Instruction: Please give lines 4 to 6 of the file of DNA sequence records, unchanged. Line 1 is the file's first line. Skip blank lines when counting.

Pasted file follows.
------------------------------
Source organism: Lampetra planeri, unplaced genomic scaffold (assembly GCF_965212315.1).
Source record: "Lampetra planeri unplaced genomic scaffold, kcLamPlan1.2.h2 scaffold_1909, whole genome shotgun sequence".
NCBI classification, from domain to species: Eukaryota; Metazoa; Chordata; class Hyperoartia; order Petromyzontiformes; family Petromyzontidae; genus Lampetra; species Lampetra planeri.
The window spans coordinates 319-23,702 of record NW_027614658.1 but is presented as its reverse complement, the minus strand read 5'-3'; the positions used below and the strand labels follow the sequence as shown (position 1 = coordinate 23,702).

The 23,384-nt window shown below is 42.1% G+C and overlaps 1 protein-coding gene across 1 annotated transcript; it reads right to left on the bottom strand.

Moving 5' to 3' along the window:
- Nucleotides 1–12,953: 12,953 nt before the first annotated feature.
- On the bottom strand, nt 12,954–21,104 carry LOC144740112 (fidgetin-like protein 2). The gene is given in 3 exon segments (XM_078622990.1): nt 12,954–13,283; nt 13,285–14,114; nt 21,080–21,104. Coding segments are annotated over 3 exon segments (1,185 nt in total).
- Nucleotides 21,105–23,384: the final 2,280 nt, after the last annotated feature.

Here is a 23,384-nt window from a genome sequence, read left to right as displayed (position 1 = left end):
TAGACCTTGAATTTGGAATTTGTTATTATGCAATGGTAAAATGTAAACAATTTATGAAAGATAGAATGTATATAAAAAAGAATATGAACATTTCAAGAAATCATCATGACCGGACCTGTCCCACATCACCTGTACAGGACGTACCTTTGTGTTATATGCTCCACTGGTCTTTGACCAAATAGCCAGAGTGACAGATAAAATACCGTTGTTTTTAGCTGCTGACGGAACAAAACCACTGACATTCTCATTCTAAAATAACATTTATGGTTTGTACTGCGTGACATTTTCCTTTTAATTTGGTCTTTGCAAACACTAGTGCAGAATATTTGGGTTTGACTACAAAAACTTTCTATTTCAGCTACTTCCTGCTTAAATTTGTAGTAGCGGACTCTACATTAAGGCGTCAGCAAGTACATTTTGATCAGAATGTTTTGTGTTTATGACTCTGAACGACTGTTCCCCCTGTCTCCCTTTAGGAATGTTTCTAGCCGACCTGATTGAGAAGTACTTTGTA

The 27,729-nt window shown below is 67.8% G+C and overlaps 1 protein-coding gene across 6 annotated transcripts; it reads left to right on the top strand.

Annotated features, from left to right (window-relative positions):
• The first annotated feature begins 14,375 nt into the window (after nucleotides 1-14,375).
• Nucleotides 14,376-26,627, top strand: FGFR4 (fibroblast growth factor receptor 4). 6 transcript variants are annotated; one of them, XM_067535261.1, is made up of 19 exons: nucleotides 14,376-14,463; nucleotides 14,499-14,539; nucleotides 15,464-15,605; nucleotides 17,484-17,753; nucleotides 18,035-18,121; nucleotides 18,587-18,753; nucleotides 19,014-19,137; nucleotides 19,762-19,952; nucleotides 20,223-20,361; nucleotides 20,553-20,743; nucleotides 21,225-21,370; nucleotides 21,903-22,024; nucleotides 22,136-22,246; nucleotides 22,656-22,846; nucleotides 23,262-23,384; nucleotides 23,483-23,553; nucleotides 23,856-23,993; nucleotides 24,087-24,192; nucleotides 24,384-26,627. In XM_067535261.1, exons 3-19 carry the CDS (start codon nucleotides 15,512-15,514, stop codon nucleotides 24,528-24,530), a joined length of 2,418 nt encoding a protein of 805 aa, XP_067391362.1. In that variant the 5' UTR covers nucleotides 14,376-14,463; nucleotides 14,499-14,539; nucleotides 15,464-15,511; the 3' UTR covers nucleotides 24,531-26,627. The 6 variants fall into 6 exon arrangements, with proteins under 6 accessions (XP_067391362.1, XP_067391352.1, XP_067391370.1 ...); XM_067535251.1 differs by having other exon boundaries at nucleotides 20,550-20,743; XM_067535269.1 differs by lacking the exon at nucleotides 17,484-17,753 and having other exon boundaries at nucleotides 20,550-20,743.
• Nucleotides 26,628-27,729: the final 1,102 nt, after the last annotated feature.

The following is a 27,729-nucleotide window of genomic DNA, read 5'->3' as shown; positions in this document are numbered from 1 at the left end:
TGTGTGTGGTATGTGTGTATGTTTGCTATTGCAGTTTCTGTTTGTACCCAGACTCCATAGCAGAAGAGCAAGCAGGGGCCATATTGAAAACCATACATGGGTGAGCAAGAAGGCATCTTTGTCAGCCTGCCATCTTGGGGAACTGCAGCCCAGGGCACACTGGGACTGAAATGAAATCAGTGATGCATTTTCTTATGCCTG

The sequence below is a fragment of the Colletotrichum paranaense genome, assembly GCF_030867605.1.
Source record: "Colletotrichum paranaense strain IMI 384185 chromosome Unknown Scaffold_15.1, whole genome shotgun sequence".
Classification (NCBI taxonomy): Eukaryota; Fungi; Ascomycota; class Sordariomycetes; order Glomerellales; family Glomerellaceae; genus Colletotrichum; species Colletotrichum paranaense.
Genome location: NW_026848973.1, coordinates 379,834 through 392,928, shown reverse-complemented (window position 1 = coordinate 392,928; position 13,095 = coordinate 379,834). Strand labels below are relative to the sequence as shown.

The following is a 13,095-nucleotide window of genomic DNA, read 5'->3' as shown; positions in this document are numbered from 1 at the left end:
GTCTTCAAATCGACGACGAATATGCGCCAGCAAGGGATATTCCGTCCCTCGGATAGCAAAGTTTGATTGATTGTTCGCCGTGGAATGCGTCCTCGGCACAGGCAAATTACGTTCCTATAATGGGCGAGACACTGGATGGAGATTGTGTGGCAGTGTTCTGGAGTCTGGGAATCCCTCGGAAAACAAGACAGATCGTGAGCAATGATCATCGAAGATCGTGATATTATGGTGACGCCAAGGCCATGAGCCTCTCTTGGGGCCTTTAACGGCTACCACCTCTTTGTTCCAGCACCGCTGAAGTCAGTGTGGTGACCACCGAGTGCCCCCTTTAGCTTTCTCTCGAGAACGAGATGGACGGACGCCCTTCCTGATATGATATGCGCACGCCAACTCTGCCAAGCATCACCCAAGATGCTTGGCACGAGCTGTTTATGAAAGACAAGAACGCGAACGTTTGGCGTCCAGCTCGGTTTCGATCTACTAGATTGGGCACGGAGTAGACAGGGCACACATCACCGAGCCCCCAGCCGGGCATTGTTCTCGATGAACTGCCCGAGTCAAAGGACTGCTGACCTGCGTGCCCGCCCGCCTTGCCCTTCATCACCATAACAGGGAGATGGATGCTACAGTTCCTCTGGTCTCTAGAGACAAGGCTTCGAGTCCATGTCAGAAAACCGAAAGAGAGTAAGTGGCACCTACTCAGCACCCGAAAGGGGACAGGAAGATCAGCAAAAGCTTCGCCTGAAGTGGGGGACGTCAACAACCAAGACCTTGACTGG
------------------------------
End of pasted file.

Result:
The window spans coordinates 319-23,702 of record NW_027614658.1 but is presented as its reverse complement, the minus strand read 5'-3'; the positions used below and the strand labels follow the sequence as shown (position 1 = coordinate 23,702).

The 23,384-nt window shown below is 42.1% G+C and overlaps 1 protein-coding gene across 1 annotated transcript; it reads right to left on the bottom strand.

Moving 5' to 3' along the window: